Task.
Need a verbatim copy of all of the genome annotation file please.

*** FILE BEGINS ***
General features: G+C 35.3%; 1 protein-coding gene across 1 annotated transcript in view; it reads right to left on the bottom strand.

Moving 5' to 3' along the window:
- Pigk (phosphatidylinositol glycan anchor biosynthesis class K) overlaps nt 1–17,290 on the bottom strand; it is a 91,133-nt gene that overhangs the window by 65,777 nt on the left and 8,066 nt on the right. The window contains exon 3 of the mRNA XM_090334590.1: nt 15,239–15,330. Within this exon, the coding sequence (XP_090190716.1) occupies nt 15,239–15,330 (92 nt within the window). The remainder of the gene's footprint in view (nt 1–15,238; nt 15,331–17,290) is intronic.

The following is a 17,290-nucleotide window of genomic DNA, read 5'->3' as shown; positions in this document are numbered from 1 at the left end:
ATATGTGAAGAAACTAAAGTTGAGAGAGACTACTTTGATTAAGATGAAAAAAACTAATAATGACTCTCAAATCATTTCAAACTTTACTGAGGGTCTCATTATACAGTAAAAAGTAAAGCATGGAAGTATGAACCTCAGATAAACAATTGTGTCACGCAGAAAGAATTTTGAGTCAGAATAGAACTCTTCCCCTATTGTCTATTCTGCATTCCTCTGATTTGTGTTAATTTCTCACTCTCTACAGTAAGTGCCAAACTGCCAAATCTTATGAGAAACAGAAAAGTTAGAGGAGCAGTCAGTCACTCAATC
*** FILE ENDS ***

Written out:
General features: G+C 35.3%; 1 protein-coding gene across 1 annotated transcript in view; it reads right to left on the bottom strand.

Moving 5' to 3' along the window:
- Pigk (phosphatidylinositol glycan anchor biosynthesis class K) overlaps nt 1–17,290 on the bottom strand; it is a 91,133-nt gene that overhangs the window by 65,777 nt on the left and 8,066 nt on the right. The window contains exon 3 of the mRNA XM_090334590.1: nt 15,239–15,330. Within this exon, the coding sequence (XP_090190716.1) occupies nt 15,239–15,330 (92 nt within the window). The remainder of the gene's footprint in view (nt 1–15,238; nt 15,331–17,290) is intronic.

The following is a 17,290-nucleotide window of genomic DNA, read 5'->3' as shown; positions in this document are numbered from 1 at the left end:
ATATGTGAAGAAACTAAAGTTGAGAGAGACTACTTTGATTAAGATGAAAAAAACTAATAATGACTCTCAAATCATTTCAAACTTTACTGAGGGTCTCATTATACAGTAAAAAGTAAAGCATGGAAGTATGAACCTCAGATAAACAATTGTGTCACGCAGAAAGAATTTTGAGTCAGAATAGAACTCTTCCCCTATTGTCTATTCTGCATTCCTCTGATTTGTGTTAATTTCTCACTCTCTACAGTAAGTGCCAAACTGCCAAATCTTATGAGAAACAGAAAAGTTAGAGGAGCAGTCAGTCACTCAATC